Today is the fourteenth anniversary of our canonical foundation as an autonomous monastery of diocesan right. In other words, our Foundation Day — a day when we give thanks for all the blessings of the past, for our oblates and associates, our online community and friends, and all the benefactors who have helped us in many and various ways in sometimes dark and difficult days. Our survival until now is itself a miracle, given the forces ranged against us, and indeed any monastic community, at times. What the future holds is more problematic.
I see that back in 2016 I wondered whether small autonomous communities of monastic women would survive the changes hinted at in the Apostolic Constitution Vultum Dei Quaerere. I think Cor Orans gives us the answer, at least in the short term; but it would be a mistake to assume that Vatican documents, no matter how well-meaning or how large their scope, have the final say. The Rule of St Benedict was not an official Church text when it it was written in the sixth century, any more than the monastic way of life was, in origin, an official Church status. Monks and nuns are, by definition, led by the Holy Spirit to follow Christ in ways that may seem to others contradictory or strange. That is one of the reasons both civil and ecclesiastical authorities have always tried to pin us down, lock us up, even, in safe, controllable categories. But the Holy Spirit is never confined, never wholly predictable. That is the wonderful thing about seeking God in the monastery: he is always doing a new thing, overturning our certainties, drawing us along paths we never expected. What he asks of us is fidelity and perseverance, a readiness to respond to the promptings of grace, a willingness to begin again every day. What he makes of our small offering is his business — and we know he can be trusted.
Today, therefore, we give thanks. We look back on the past and some of the extraordinary things we have been enabled to do despite being few in number and of no importance, and we ask God’s grace for the present and future, that we may continue to serve God and others in ways pleasing to him. Please join us in that prayer, not forgetting the many other small communities of Benedictine nuns for whom we have been asked to pray.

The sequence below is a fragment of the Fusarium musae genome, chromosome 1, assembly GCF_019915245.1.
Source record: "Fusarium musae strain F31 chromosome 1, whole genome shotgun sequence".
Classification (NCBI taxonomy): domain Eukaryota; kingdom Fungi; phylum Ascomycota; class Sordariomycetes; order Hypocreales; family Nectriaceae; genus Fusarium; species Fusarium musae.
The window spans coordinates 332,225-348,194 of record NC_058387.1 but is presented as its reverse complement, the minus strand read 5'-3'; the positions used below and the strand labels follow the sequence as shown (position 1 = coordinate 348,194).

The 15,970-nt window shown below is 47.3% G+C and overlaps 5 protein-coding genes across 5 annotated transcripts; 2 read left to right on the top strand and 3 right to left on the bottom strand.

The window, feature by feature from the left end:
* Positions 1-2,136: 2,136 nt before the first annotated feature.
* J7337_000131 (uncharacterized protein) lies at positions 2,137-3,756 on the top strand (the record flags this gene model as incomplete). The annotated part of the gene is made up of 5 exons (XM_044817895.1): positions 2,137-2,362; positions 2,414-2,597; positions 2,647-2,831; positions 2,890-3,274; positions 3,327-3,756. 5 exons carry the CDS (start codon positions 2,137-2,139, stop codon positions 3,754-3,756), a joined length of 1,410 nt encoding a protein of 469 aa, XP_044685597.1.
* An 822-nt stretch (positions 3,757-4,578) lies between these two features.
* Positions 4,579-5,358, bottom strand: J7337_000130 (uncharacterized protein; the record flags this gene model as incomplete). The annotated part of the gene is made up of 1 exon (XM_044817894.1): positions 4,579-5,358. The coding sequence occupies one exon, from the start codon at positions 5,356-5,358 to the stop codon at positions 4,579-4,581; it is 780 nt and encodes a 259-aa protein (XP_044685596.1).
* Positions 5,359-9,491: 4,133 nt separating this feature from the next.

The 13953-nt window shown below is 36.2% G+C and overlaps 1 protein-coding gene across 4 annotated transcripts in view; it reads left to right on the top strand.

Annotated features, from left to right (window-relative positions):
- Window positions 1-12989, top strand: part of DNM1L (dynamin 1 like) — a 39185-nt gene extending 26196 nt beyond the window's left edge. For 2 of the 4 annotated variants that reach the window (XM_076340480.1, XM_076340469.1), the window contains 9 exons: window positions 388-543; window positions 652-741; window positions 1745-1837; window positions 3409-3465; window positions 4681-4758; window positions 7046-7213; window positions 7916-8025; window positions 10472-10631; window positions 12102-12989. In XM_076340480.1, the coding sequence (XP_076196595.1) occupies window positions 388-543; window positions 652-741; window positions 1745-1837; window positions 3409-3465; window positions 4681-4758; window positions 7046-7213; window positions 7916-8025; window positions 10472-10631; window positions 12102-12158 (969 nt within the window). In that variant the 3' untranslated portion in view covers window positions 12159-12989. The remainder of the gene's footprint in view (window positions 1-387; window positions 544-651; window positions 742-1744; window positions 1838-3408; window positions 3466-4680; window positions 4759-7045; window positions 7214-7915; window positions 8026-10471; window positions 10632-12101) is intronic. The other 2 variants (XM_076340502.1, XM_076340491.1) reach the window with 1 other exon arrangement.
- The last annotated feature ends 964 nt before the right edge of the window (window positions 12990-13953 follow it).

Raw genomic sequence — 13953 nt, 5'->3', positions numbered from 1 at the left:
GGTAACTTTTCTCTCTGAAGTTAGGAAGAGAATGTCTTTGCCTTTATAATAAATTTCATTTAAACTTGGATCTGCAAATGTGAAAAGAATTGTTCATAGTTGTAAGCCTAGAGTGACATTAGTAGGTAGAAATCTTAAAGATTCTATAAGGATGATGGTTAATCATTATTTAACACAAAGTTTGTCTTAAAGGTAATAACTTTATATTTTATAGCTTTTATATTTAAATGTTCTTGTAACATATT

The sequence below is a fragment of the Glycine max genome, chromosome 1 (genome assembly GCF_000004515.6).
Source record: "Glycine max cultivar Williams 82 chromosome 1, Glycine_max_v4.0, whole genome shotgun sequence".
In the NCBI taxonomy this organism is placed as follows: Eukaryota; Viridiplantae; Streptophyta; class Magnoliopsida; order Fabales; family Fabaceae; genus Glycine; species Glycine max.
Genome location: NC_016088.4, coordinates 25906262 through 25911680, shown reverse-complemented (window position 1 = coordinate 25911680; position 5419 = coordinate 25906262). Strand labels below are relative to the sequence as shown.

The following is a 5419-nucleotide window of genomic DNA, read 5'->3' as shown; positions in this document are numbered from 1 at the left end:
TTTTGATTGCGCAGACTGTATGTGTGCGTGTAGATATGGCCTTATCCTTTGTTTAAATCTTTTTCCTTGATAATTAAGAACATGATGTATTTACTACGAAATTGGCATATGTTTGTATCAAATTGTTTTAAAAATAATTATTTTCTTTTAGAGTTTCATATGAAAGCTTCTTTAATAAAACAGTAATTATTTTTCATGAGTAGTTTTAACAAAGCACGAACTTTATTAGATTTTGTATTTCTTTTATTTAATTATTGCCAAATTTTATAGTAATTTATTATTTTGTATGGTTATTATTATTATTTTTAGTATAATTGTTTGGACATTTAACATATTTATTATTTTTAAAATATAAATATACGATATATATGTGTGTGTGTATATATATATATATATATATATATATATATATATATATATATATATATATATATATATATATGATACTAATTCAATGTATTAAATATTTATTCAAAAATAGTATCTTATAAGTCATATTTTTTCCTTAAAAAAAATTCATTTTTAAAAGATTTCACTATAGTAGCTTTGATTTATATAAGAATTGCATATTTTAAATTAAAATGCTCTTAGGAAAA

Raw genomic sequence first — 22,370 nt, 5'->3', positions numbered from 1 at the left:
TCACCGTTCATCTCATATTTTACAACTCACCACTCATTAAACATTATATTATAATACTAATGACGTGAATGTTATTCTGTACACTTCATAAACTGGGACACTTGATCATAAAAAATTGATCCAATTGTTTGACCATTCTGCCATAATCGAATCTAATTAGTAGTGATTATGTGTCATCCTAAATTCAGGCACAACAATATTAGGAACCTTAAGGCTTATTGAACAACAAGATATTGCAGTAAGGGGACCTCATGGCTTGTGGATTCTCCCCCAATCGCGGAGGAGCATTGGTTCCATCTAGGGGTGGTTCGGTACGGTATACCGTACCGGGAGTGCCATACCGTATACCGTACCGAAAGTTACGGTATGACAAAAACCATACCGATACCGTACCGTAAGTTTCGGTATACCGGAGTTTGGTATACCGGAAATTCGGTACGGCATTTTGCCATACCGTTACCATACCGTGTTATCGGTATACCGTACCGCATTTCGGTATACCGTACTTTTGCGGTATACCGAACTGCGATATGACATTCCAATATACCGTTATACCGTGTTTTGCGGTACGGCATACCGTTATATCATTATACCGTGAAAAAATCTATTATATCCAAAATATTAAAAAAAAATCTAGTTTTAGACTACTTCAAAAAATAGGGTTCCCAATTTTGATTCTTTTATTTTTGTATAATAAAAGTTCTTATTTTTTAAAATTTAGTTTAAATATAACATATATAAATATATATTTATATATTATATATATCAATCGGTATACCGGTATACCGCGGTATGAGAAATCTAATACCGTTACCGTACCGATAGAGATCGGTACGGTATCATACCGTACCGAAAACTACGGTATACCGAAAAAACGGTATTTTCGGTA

Anniversaries always invite reflection, but memory plays artful tricks, sometimes allowing us to appreciate the good things better but also, sometimes, allowing the bad more scope than they should have. When, on 6 September 2004, Bishop Crispian Hollis signed the decree canonically establishing us as an autonomous monastery of diocesan right, we had no idea what the future would hold. Our finances were perilous; we lived in a rented house; we had been covered with obloquy by those who did not know the full facts but were certain of the unassailability of their own position. Our friends were few but true. It was an excellent starting-point but perhaps not one we ourselves would have chosen.
The next few years can be described as a gradual unfolding of the community’s vocation. We took on the work of providing free audio books for the blind and visually impaired (St Cecilia’s Guild, now Veilaudio), the editing of the Catholic Directory for England and Wales, and much typesetting and book production for the diocese of Portsmouth and others. At the same time we began to develop our online ministry, building our first set of web sites with what were then innovative features such as weekly podcasts, online conferences, video talks, a blog, online retreats and so on. All this to the accompaniment of the community’s regular round of public and private prayer, the building up of a library and the slow acquisition of the wherewithal to furnish our oratory. I sometimes wonder how we managed it, but along with the unfolding of our vocation came the gift of friends.